# Why is FindRoot failing to evaluate this function? [closed]

I have a (somewhat long) script which runs cleanly until the very last stage. Here, I'm using FindRoot to attempt to parameterize implicit curves in the zero set of a two variable function. The FindRoot is giving me the familiar error

"is neither a list of replacement rules nor a valid dispatch table..."

and

"is not a list of numbers with dimensions..."

Now, I know using ?NumericQ is a common solution here, and I think I've done that correctly below, but I'm still getting errors. I'm hoping someone can perhaps parse through what I'm overlooking here:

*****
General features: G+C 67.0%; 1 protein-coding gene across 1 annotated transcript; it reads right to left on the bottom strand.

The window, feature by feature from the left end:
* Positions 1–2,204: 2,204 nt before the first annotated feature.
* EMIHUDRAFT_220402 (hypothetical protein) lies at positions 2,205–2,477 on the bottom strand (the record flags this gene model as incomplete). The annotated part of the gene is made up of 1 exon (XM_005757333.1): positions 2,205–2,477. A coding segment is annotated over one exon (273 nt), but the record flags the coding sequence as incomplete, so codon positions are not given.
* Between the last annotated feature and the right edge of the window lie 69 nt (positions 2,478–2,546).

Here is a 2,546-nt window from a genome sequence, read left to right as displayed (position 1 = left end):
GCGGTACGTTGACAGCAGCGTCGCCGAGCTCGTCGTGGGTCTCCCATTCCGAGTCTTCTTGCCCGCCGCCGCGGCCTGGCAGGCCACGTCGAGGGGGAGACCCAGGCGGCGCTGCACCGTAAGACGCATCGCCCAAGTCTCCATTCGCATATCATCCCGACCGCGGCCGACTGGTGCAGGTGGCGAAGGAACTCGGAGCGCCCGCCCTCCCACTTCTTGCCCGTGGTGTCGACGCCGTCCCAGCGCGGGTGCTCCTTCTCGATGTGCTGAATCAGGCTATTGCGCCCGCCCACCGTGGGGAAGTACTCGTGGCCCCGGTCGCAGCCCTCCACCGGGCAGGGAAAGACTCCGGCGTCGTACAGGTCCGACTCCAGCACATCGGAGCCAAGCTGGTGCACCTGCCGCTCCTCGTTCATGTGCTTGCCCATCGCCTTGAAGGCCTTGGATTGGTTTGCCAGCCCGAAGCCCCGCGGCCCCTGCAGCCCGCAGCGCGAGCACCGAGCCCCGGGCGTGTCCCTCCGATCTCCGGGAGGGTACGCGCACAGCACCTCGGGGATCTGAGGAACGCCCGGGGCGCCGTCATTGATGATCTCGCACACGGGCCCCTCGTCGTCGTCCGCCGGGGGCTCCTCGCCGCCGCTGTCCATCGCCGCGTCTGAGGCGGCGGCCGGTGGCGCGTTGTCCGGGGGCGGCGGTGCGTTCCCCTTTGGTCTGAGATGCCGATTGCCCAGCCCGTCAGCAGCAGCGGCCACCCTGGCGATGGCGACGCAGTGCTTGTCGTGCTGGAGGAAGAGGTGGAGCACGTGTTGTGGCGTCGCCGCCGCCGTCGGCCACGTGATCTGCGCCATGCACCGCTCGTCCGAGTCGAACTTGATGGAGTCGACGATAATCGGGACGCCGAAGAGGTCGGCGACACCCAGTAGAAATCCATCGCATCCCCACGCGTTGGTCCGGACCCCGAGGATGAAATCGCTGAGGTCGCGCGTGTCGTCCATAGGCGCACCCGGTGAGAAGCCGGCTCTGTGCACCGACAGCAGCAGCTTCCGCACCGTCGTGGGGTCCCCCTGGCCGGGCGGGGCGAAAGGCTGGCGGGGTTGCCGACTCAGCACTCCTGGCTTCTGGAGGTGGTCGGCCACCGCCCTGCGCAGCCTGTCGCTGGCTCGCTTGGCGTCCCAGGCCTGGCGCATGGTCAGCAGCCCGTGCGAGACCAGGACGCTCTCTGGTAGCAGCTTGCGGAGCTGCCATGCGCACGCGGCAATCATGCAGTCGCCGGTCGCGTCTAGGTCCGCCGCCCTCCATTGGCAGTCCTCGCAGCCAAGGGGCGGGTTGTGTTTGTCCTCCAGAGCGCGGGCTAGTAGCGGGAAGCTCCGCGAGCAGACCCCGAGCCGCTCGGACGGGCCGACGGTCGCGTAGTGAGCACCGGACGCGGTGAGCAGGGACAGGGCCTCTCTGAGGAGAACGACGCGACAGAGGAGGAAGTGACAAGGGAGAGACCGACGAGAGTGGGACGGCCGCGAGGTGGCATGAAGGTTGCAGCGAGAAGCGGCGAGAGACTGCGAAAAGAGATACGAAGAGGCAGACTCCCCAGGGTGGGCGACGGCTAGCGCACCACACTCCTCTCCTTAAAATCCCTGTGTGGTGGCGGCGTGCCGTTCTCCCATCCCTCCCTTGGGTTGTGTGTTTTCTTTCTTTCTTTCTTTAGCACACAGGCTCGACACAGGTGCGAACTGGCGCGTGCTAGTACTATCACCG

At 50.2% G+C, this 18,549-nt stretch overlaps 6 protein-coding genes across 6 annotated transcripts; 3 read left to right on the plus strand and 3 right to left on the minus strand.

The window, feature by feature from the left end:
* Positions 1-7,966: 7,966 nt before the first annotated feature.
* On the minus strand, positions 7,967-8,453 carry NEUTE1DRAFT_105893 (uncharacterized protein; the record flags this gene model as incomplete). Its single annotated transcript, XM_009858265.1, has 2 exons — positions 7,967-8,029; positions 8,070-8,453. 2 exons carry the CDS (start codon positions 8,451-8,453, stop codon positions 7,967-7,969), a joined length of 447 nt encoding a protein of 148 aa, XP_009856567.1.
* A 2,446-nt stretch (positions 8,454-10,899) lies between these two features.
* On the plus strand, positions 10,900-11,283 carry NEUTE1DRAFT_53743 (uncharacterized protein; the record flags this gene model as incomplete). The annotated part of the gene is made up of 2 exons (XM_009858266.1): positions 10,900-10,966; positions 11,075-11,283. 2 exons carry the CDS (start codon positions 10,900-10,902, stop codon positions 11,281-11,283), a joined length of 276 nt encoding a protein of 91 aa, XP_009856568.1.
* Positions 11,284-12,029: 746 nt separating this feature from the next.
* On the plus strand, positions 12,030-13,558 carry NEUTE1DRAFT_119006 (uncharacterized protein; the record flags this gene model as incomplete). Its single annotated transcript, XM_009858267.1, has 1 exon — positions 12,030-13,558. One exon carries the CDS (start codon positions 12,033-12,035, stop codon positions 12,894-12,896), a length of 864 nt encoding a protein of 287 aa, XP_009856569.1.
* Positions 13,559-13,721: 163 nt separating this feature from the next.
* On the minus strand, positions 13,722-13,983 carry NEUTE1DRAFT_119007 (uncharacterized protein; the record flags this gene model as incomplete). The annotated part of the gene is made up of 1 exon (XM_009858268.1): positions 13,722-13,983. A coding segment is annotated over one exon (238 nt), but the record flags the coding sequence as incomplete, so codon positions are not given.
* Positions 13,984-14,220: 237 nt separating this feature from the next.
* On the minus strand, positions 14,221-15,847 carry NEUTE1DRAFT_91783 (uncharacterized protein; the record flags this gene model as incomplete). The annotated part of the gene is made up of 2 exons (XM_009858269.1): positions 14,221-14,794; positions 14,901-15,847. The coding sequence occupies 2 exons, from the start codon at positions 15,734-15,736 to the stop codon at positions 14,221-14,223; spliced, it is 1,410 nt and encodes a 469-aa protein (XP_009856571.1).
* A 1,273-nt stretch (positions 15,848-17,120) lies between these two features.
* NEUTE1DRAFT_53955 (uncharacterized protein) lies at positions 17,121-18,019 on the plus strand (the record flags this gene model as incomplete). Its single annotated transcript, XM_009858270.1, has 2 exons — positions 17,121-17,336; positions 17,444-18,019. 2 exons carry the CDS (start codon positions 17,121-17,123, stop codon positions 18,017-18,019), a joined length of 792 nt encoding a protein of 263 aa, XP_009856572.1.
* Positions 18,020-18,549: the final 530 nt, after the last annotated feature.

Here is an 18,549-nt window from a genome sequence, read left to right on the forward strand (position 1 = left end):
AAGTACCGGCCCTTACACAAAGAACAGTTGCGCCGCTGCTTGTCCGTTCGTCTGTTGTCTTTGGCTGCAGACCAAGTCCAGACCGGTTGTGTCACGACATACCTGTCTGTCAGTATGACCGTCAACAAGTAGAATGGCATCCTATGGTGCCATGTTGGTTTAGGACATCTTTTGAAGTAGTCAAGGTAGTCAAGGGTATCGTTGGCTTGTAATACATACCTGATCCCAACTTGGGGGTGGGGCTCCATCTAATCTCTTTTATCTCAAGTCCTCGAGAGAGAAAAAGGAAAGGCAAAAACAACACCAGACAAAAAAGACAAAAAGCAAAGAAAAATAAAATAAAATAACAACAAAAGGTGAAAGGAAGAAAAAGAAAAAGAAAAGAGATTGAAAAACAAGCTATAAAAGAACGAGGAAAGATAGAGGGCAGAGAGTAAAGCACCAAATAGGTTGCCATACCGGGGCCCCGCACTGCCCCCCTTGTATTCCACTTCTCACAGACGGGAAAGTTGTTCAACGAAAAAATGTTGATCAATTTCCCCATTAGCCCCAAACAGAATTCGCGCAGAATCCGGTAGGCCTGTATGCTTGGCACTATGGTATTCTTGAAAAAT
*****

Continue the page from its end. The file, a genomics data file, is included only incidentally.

M = 1; tau = (0.5) + (0.4)*I; w1 = Pi/2; w2 = Pi*(tau)/2; inv = WeierstrassInvariants[{w1, w2}]; E2[t_] = 1 - 24*Sum[(n*Exp[2*Pi*I*(t)*n])/(1 - Exp[2*Pi*I*(t)*n]), {n, 1, 300}]; z[u_?NumericQ] = (I* M/2)*(WeierstrassZeta[u, inv] - ((1/3)*N[E2[tau], 50]*(u))); WP[x_, y_] = WeierstrassP[w1*x + w2*y, inv]; L = -(1/3)*N[E2[tau], 50]; f[x_, y_] = Re[WP[x, y] - L]; g[x_, y_] = Im[WP[x, y] - L]; ContourPlot[{f[x, y] == 0, g[x, y] == 0}, {x, 0, 2}, {y, -2, 2}] V1 = Quiet[ FindRoot[{f[x, y] == 0, g[x, y] == 0}, {x, 0.8}, {y, 0.5}, WorkingPrecision -> 50]]; V2 = Quiet[ FindRoot[{f[x, y] == 0, g[x, y] == 0}, {x, 1.2}, {y, 1.5}, WorkingPrecision -> 50]]; V3 = Quiet[ FindRoot[{f[x, y] == 0, g[x, y] == 0}, {x, 0.8}, {y, -1.5}, WorkingPrecision -> 50]]; V4 = Quiet[ FindRoot[{f[x, y] == 0, g[x, y] == 0}, {x, 1.2}, {y, -0.5}, WorkingPrecision -> 50]]; A1 = x /. V1; B1 = y /. V1; A2 = x /. V2; B2 = y /. V2; A3 = x /. V3; B3 = y /. V3; A4 = x /. V4; B4 = y /. V4; Z1 = Quiet[N[z[w1*A1 + w2*B1], 50]] Z2 = Quiet[N[z[w1*A2 + w2*B2], 50]] Z3 = Quiet[N[z[w1*A3 + w2*B3], 50]] Z4 = Quiet[N[z[w1*A4 + w2*B4], 50]] m = (Im[Z1] - Im[Z2])/((Re[Z1] - Re[Z2])); ListPlot[{{Re[Z1], Im[Z1]}, {Re[Z2], Im[Z2]}, {Re[Z3], Im[Z3]}, {Re[Z4], Im[Z4]}}, PlotRange -> {{-5, 5}, {-5, 5}}] Zed[x_?NumericQ, y_?NumericQ] = z[w1*x + w2*y]; Quiet[ContourPlot[{Im[ N[Zed[x, y]]] - (m*(Re[N[Zed[x, y]]] - Re[(M/2)]) - Im[M/2]), 0}, {x, 0, 2}, {y, -4, 4}, MeshFunctions -> {#3 &}, MeshStyle -> {{Thick, Blue}}, Mesh -> {{0}}, PlotStyle -> Directive[Orange, Opacity[0.1], Specularity[White, 30]], PlotPoints -> 75, WorkingPrecision -> 50, ClippingStyle -> None]] deriv[expr_, var_] := D[expr, var] //. {Re'[e_] :> Re[D[e, var]]/D[e, var], Im'[e_] :> Im[D[e, var]]/D[e, var], Arg'[e_] :> Im[D[e, var]/e]/D[e, var], Abs'[e_] :> (Re[e] Re[D[e, var]] + Im[e] Im[D[e, var]])/(Abs[e] D[e, var])}; Fun[x_?NumericQ, y_?NumericQ] := Im[N[Zed[x, y]]] - (m*(Re[N[Zed[x, y]]] - Re[(M/2)]) - Im[M/2]); TGrad[x_?NumericQ, y_?NumericQ] := {deriv[Fun[x, y], x], deriv[Fun[x, y], y]}; rot90[{x_, y_}] := {y, -x} step[f_, pt : {x_, y_}, pt0 : {x0_, y0_}, resolution_] := Module[{grad, grad0, t, contourPoint}, grad = TGrad[x, y] /. {x -> pt, y -> pt}; grad0 = grad /. Thread[pt -> pt0]; contourPoint = grad0 t + pt0 /. First@FindRoot[f /. Thread[pt -> grad0 t + pt0], {t, 0}]; Sow[contourPoint]; grad = Normalize[grad /. Thread[pt -> contourPoint]]; contourPoint + rot90[grad] resolution]; result = Reap@NestList[step[Fun[x, y], {x, y}, #, .08] &, {0, 1}, 100];